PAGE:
China calls for tighter guidelines to help in COVID-19 prevention

China calls for tighter food import guidelines to help in Covid-19 prevention

China is seeking to impose virtual ‘spot checks’ on incoming food imports in addition to tightening cold chain guidelines as part of its Covid-19 prevention measures, reports the online publication Food Navigator-Asia.

This is reportedly in response to both the approaching winter season and cases of the virus being discovered on frozen food items.

The news site stated that at least eight frozen food products were reported to test positive for Covid-19 between Nov 6-13 as well as five more which were reported on Nov 18.

China was reported to have said that it has found the virus on imports from about 20 countries including Russia, Indonesia, India, New Zealand.

“In order to effectively prevent Covid-19 from entering the country via cold chain foods [as many have tested positive recently] the first step is to strengthen the control at the source- the General Administration of Customs China (GACC) has communicated with the competent authorities in the exporting countries on this to urge adherence to international (FAO and WHO) food industry guidelines,” Bi Kexin, the director of the GACC Import and Export Food Safety Bureau, was quoted as having said.

“We will also be making use of long-distance video monitoring and inspections systems to conduct long-distance virtual checks and inspections on the relevant exporting authorities and food export businesses so as to ensure safety measures are adhered to, as well as conduct spot checks,”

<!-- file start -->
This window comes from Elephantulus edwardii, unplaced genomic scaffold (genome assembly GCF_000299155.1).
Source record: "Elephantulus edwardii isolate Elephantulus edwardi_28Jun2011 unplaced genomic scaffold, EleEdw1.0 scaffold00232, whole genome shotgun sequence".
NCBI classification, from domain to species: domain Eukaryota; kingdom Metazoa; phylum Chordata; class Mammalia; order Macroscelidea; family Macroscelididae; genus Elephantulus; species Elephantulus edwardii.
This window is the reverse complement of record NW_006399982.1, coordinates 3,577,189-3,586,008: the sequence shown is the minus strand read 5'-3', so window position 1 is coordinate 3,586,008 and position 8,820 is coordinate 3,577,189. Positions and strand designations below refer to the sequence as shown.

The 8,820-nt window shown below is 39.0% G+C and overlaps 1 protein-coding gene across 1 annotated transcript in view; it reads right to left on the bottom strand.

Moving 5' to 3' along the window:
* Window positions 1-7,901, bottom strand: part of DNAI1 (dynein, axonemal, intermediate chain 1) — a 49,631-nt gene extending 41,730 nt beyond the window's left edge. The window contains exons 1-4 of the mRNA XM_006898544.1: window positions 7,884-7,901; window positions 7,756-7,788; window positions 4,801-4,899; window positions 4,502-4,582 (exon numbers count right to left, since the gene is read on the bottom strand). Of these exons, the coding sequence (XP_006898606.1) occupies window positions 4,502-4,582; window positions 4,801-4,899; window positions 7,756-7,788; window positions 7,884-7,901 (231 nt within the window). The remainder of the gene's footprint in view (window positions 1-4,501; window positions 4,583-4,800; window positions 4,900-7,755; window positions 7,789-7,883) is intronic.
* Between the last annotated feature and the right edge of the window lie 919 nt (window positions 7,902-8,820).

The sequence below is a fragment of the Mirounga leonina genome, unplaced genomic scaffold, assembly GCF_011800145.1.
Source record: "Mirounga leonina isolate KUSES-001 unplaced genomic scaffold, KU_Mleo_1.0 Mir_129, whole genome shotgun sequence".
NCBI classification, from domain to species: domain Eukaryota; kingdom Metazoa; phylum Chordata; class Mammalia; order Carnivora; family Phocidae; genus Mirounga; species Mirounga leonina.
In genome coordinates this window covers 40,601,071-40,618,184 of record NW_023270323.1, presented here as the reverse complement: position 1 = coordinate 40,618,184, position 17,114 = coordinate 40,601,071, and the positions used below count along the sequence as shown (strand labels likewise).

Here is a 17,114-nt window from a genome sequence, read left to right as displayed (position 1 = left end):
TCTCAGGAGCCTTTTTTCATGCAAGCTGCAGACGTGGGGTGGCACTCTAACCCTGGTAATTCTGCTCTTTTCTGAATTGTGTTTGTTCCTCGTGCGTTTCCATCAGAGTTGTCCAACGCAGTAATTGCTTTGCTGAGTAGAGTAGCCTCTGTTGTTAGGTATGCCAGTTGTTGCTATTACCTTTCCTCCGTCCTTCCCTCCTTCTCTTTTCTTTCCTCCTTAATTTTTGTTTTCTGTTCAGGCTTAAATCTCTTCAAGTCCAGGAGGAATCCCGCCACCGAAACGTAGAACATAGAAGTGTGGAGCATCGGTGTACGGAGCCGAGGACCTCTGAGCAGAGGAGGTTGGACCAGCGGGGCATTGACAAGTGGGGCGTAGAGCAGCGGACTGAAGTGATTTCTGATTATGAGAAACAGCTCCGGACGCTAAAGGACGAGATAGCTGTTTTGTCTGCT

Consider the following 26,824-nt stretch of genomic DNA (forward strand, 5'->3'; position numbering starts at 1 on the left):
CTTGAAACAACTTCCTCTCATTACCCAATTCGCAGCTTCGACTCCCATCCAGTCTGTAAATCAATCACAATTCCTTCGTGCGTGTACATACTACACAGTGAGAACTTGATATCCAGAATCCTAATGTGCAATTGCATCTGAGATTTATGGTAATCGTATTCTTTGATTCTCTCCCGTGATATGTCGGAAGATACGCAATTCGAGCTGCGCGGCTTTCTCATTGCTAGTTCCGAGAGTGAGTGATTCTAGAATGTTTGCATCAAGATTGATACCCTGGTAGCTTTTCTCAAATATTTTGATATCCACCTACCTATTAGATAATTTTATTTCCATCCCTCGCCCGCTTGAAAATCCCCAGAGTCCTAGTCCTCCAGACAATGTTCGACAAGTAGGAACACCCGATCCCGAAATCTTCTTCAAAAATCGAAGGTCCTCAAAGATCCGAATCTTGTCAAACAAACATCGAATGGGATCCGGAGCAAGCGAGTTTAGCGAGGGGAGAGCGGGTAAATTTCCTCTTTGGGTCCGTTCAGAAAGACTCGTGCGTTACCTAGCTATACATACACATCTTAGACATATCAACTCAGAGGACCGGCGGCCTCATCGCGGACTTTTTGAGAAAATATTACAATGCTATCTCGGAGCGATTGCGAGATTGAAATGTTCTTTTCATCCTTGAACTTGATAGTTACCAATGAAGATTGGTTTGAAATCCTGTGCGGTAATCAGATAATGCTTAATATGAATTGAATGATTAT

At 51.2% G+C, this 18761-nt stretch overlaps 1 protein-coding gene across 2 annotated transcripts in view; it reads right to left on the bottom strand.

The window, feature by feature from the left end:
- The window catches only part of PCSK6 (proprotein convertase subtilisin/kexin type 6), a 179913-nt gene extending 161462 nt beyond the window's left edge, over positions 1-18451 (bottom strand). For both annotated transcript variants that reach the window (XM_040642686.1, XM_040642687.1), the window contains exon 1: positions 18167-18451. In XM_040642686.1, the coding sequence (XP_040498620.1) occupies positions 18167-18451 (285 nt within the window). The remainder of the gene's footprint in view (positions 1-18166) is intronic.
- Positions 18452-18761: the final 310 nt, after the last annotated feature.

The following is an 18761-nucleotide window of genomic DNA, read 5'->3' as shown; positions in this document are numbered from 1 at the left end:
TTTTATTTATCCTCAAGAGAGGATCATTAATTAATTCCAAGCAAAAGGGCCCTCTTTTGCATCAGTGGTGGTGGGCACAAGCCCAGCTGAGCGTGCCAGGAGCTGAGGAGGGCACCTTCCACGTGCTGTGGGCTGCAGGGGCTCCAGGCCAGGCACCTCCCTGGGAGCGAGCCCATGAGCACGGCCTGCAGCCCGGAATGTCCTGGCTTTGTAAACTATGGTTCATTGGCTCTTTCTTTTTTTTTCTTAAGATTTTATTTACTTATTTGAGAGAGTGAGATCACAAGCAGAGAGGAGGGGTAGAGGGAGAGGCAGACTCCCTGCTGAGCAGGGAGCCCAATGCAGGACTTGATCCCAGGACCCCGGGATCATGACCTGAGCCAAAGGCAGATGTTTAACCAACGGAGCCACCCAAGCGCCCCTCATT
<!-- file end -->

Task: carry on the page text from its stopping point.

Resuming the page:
He is also reported as saying that China shared new cold chain guidelines with all 109 countries that import to China.

However, not everyone agrees that the cold chain is indeed the source of the problem. The Food and Agriculture Organization of the United Nations (UN FAO) has not changed its position that food packaging is unlikely to be a cause of Covid-19

Likewise, the Singapore Food Authority was also cited as maintaining the position that there is no evidence that the virus can be transmitted by packaging or food.

However, Food Navigator-Asia pointed out that, in addition to China’s studies, one Singapore study found that the virus could survive for 21 days even after being frozen or refrigerated.

Still, other countries are asking for more evidence. In a World Trade Organization (WTO) meeting early in November, several countries led by Canada called for better justification for the testing and banning of imported food.